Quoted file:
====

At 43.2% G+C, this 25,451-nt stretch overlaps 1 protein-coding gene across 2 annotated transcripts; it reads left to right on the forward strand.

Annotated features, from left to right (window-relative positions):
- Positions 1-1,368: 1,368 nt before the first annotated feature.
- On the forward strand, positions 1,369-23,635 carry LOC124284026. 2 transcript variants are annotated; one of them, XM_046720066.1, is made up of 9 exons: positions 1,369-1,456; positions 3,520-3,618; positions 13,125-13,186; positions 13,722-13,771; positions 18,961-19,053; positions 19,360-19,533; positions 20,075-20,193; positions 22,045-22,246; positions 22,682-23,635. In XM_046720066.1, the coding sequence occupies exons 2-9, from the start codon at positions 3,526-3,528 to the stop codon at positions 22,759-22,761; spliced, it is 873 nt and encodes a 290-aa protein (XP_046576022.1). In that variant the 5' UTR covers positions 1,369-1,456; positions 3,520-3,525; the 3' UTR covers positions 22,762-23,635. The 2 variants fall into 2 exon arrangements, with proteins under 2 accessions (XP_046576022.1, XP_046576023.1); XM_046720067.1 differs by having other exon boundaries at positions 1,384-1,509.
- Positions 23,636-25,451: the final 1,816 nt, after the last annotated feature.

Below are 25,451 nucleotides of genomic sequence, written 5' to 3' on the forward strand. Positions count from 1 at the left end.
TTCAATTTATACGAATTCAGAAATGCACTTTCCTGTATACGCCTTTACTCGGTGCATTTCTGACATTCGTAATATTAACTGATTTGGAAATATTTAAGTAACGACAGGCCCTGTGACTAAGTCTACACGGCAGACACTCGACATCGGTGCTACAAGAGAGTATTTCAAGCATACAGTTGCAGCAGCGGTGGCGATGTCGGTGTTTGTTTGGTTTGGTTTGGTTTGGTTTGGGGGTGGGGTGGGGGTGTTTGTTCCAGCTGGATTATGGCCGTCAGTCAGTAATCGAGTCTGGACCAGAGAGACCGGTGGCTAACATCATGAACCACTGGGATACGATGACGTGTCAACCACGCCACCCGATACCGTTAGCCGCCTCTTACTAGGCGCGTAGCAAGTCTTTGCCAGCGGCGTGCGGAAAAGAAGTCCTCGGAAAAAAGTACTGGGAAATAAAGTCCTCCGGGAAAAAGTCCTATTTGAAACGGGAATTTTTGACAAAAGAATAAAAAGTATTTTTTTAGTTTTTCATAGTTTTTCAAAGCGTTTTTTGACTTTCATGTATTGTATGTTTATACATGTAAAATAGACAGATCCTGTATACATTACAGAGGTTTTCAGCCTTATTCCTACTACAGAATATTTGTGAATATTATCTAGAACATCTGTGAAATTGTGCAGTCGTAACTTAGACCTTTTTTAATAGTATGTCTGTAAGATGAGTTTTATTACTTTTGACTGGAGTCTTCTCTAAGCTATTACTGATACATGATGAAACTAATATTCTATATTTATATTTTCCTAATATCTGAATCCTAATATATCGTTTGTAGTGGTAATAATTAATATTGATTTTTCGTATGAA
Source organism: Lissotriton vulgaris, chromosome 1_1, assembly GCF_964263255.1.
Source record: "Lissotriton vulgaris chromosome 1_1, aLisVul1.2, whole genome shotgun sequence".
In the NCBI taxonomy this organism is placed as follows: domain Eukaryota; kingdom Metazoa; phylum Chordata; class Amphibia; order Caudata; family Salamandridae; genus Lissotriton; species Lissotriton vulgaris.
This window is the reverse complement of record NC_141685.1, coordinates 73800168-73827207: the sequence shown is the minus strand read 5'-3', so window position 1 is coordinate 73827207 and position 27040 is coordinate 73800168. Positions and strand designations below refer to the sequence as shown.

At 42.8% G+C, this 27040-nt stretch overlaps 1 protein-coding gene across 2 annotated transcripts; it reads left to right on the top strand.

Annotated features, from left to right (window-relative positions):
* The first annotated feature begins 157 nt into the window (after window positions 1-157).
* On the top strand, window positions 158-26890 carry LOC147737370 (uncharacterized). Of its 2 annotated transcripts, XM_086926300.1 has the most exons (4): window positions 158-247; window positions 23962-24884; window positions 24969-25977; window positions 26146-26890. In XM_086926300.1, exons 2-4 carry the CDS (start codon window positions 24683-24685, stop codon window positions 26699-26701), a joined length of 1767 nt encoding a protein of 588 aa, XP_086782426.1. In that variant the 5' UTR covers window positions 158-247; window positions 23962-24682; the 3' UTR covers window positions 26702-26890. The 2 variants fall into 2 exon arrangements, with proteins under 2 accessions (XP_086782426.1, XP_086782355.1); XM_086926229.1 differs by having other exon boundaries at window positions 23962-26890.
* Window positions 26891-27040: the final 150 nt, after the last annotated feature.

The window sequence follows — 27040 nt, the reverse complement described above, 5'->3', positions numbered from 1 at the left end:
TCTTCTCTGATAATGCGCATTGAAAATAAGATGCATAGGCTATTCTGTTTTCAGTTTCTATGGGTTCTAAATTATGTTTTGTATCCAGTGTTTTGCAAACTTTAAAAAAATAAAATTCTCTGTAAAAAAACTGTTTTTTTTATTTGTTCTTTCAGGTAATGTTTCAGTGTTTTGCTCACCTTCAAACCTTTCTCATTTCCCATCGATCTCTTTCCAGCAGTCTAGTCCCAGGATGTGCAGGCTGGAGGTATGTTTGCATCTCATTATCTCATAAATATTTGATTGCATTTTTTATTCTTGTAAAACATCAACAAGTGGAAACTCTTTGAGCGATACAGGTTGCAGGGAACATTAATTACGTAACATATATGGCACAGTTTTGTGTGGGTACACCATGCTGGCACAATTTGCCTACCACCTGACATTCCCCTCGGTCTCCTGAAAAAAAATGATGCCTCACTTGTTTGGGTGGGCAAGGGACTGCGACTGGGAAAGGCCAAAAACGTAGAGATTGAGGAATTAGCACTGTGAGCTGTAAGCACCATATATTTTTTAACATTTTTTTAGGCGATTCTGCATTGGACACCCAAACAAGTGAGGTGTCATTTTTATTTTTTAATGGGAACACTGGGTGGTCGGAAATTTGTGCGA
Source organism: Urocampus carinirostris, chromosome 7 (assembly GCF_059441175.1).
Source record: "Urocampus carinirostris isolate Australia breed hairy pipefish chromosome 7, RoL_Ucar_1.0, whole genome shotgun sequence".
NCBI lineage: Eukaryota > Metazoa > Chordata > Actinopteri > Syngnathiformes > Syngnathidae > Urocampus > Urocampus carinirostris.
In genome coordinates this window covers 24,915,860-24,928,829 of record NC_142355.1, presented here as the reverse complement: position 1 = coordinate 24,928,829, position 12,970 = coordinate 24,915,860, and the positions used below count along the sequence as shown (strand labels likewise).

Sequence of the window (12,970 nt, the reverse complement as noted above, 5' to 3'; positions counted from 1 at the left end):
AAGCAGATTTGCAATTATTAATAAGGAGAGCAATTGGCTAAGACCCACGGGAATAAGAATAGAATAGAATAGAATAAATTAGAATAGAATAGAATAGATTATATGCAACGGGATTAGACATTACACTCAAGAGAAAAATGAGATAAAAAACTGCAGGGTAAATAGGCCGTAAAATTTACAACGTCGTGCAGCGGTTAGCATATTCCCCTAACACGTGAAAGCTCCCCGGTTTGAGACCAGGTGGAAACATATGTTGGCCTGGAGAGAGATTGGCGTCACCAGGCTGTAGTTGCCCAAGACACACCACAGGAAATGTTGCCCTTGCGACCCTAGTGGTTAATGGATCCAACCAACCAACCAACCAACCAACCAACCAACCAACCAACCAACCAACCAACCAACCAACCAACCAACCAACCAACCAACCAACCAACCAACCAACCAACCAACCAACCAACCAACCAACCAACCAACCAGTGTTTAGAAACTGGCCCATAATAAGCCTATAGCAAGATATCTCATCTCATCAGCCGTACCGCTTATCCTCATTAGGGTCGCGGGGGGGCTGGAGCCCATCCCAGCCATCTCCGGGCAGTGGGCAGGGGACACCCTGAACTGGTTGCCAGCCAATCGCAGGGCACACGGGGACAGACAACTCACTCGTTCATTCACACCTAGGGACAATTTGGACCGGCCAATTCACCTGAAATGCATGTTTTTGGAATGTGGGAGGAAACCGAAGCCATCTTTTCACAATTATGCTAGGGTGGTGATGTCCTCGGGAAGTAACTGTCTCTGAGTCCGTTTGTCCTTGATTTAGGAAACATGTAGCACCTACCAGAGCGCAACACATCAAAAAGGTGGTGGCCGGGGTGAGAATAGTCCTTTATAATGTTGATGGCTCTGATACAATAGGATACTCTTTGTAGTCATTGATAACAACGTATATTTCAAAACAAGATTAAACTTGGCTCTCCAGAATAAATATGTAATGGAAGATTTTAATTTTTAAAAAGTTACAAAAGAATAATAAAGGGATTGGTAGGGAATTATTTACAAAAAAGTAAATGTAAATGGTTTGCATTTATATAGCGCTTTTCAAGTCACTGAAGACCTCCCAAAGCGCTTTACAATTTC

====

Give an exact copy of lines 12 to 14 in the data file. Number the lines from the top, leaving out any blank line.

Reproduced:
At 42.8% G+C, this 27040-nt stretch overlaps 1 protein-coding gene across 2 annotated transcripts; it reads left to right on the top strand.

Annotated features, from left to right (window-relative positions):
* The first annotated feature begins 157 nt into the window (after window positions 1-157).